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Topics in Political Philosophy: Luck Egalitarianism & Comparative Fairness

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If you have a question about this talk, please contact Dr Nanna K L Kaalund.

According to luck egalitarianism, it is morally objectionable for people to be advantaged or disadvantaged simply because of their good or bad luck; whereas inequalities that people can be said to deserve are not morally objectionable. Luck egalitarianism is committed to the implication that it would be, to at least some extent, morally desirable if those who are better off than others on account of their good luck were made worse off than they are now, even if whatever is taken from the better off isn’t given to the worse off. Critics have taken this implication to count against luck egalitarianism, labelling it ‘the levelling down objection’. So what motivates luck egalitarianism? Temkin, in his paper ‘Egalitarianism Defended’ (2003) has argued that luck based inequalities are morally objectionable because they are comparatively unfair. For Temkin, ‘comparative fairness’ is an independent moral value, and a deviation from this value is pro tanto morally objectionable. I argue that Temkin doesn’t provide convincing grounds for believing that comparative fairness is a moral value. If my argument is successful, and we are unconvinced that comparative fairness is a moral value, the luck egalitarian will need an alternative justification for why luck based inequalities are morally objectionable.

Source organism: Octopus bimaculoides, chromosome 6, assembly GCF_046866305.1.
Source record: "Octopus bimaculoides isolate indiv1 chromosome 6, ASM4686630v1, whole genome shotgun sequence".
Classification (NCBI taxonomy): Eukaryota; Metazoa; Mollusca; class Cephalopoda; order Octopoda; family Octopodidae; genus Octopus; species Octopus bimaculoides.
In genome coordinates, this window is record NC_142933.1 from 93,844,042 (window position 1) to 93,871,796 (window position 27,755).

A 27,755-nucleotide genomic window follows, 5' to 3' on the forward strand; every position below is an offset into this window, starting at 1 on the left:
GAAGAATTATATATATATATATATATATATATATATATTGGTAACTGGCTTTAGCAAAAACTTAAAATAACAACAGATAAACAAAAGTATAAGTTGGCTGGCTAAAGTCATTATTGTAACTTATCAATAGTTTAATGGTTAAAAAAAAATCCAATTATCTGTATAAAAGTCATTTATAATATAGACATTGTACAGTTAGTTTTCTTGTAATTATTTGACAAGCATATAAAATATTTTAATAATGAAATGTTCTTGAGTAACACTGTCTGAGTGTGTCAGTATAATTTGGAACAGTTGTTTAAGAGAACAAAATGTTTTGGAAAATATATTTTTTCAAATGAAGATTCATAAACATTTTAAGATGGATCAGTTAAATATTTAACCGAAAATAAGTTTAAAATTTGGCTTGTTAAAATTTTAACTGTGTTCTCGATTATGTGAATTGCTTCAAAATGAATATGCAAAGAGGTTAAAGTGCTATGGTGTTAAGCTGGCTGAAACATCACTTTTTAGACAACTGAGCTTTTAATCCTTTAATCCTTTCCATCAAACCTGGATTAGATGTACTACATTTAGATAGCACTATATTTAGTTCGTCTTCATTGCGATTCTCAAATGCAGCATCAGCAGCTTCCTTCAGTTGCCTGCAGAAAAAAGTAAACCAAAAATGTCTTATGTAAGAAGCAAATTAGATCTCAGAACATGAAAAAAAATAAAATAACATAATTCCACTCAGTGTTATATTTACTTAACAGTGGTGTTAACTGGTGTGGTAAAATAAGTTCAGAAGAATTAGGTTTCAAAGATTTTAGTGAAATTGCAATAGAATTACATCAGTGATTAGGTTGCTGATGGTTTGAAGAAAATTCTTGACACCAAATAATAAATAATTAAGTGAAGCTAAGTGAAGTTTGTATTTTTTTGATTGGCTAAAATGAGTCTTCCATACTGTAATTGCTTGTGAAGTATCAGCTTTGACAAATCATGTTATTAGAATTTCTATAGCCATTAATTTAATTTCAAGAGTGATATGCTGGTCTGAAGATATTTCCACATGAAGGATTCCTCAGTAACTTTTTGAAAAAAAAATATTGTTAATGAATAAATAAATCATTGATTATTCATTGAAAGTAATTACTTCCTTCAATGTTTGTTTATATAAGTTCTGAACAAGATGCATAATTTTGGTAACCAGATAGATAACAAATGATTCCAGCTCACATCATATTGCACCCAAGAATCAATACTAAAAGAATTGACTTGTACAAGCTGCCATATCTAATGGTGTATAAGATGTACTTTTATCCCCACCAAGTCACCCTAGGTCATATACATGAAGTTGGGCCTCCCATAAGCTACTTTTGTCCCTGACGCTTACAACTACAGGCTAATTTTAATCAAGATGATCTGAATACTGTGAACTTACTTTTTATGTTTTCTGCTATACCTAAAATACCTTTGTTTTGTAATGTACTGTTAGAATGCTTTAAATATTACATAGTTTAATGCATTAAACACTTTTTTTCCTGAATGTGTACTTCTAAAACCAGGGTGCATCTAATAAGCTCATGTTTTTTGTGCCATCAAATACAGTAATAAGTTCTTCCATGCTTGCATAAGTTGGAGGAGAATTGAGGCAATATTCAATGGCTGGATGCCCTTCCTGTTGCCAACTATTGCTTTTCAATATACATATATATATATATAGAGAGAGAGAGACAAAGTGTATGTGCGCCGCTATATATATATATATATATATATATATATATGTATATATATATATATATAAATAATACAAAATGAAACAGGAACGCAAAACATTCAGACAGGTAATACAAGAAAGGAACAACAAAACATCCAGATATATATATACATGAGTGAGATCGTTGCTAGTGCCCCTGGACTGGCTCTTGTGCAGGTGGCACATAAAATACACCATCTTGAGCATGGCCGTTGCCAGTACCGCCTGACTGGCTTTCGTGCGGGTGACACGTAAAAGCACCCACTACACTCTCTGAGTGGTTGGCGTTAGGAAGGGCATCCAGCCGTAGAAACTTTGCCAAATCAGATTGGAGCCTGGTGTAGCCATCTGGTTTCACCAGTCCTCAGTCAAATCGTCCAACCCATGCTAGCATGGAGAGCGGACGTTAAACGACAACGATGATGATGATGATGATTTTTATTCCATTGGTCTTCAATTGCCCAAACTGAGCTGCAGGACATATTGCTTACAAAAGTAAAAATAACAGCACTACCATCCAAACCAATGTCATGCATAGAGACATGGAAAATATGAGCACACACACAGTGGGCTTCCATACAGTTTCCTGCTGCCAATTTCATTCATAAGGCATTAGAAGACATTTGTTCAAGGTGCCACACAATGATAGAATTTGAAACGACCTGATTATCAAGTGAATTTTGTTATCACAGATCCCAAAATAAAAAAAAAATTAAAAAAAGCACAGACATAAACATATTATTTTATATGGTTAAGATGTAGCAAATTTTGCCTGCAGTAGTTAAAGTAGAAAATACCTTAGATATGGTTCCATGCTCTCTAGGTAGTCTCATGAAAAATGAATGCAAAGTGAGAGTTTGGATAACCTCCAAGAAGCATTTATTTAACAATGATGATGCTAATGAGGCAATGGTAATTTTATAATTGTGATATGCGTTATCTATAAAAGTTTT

This talk is part of the Darwin College Humanities and Social Sciences Group series.

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